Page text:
Chalciope {pronounced: /ˌkælˈsaɪ.əpi/; Greek: Χαλκιόπη), in Greek mythology, is a name that may refer to several characters.

  • Chalciope, daughter of King Aeetes of Colchis, sister of Medea and wife of Phrixus, by whom she had four sons: Argus, Phrontis, Melas and Cytisorus (some authors add Presbon).[1][2][3][4] When Aeetes was dethroned and banished by his brother Perses, Chalciope expressed great filial devotion and stayed by her father's side,[5] even though he had killed her husband.[2] Hesiod referred to her as Iophossa,[6] and Pherecydes as Euenia.[7]
  • Chalciope, daughter of Rhexenor (or of Chalcodon) and the second wife of Aegeas. She bore him no heirs.[8][9]
  • Chalciope, consort of the aforementioned Thessalus, mother of his son Antiphus,[12] presumably also of Pheidippus and Nesson.[13][14]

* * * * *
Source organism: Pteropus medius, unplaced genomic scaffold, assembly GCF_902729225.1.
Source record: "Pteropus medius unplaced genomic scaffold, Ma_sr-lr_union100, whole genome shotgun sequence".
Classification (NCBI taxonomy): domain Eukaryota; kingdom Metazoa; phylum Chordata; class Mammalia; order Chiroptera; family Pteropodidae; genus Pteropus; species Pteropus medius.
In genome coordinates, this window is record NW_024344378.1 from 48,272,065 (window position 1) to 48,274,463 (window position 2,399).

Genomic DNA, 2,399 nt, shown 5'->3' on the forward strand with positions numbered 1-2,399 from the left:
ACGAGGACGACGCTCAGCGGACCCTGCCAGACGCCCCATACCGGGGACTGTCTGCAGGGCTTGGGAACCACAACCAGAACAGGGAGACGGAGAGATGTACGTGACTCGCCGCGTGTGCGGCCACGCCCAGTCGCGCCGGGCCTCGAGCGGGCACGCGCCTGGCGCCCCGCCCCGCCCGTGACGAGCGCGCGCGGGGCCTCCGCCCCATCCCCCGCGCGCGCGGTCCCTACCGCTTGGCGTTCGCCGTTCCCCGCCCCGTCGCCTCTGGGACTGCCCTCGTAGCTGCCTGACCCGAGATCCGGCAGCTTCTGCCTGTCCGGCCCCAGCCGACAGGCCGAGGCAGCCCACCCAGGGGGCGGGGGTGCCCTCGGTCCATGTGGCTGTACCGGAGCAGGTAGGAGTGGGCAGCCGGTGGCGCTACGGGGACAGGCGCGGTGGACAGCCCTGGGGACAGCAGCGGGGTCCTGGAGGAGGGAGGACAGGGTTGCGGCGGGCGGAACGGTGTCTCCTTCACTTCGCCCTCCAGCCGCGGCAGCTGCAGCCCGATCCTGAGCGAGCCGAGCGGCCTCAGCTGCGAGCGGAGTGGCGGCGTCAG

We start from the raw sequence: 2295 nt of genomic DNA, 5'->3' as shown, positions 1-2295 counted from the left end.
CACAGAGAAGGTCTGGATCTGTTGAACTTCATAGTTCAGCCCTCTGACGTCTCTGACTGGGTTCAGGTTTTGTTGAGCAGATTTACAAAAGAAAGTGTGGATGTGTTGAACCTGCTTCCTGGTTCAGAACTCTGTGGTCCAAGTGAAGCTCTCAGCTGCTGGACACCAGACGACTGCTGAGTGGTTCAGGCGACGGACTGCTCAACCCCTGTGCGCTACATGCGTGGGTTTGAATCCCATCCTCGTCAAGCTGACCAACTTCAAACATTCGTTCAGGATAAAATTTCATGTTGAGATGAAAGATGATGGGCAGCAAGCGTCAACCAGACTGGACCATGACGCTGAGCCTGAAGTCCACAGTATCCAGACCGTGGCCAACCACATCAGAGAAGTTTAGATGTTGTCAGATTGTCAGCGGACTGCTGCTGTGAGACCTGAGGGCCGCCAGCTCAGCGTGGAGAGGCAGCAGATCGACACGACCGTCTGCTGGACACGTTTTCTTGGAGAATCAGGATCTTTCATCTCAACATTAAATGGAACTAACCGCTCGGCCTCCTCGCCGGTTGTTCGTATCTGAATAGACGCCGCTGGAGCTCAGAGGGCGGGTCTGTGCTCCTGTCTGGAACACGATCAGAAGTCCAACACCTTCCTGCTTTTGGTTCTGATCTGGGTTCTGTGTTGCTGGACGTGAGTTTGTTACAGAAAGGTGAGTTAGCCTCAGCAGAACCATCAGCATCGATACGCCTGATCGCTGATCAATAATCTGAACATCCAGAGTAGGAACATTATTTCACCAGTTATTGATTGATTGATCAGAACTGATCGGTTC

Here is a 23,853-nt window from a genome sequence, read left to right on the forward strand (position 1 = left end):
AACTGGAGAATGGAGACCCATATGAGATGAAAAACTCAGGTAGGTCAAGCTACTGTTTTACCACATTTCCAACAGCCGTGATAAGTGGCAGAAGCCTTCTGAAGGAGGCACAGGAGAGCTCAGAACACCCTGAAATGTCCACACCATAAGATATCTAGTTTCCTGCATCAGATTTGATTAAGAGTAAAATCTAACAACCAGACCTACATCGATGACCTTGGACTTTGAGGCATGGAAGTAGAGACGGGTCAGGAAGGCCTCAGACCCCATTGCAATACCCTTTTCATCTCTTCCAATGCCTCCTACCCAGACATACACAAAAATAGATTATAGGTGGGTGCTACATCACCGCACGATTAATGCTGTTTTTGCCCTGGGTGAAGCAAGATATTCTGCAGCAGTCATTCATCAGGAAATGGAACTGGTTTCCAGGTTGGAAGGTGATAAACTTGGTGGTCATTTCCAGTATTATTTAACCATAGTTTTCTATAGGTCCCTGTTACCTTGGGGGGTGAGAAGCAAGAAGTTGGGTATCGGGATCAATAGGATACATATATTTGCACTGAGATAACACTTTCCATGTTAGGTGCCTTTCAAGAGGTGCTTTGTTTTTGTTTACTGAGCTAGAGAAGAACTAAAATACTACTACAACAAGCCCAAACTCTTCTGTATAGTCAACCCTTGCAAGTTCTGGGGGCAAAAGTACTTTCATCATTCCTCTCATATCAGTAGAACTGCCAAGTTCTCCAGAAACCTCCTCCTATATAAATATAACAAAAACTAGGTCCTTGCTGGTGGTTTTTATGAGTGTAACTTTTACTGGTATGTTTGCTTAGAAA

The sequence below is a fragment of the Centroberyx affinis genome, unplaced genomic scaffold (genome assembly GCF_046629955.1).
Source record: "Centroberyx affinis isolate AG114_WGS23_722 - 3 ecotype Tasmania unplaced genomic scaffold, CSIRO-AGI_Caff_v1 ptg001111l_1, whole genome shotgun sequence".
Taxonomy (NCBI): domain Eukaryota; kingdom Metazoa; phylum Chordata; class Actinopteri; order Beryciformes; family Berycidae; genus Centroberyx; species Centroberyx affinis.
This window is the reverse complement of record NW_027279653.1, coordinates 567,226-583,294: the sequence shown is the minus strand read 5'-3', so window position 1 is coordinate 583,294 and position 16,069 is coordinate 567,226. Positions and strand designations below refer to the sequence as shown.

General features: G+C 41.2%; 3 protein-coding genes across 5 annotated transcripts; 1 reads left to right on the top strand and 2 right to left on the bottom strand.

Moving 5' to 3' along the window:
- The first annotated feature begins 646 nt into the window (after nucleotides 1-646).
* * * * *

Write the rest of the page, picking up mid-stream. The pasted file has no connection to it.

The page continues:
• Chalciope or Chalcippe, daughter of Phalerus.[15]


  1. Pseudo-Apollodorus, Bibliotheca 1. 9. 1
  2. 2.0 2.1 Hyginus, Fabulae, 3 (he erroneously refers to Cytisorus as "Cylindrus")
  3. Pausanias, Description of Greece, 9. 34. 8
  4. Scholia on Apollonius Rhodius, Argonautica, 2. 1122
  5. Hyginus, Fabulae, 254
  6. Cited in scholia on Apollonius Rhodius, Argonautica, 2. 1122
  7. Scholia on Apollonius Rhodius, Argonautica, 2. 1149
  8. Bibliotheca 3. 15. 6
  9. Athenaeus, Banquet of the Learned, 13. 4
  10. Pseudo-Apollodorus, Bibliotheca 2. 7. 8
  11. Plutarch, Quaestiones Graecae, 58
  12. Hyginus, Fabulae, 97
  13. Homer, Iliad, 2. 679
  14. Strabo, Geography, 9. 5. 23
  15. Scholia on Apollonius Rhodius, Argonautica, 1. 97
This page uses content from the English Wikipedia. The original article was at Chalciope. The list of authors can be seen in the page history.

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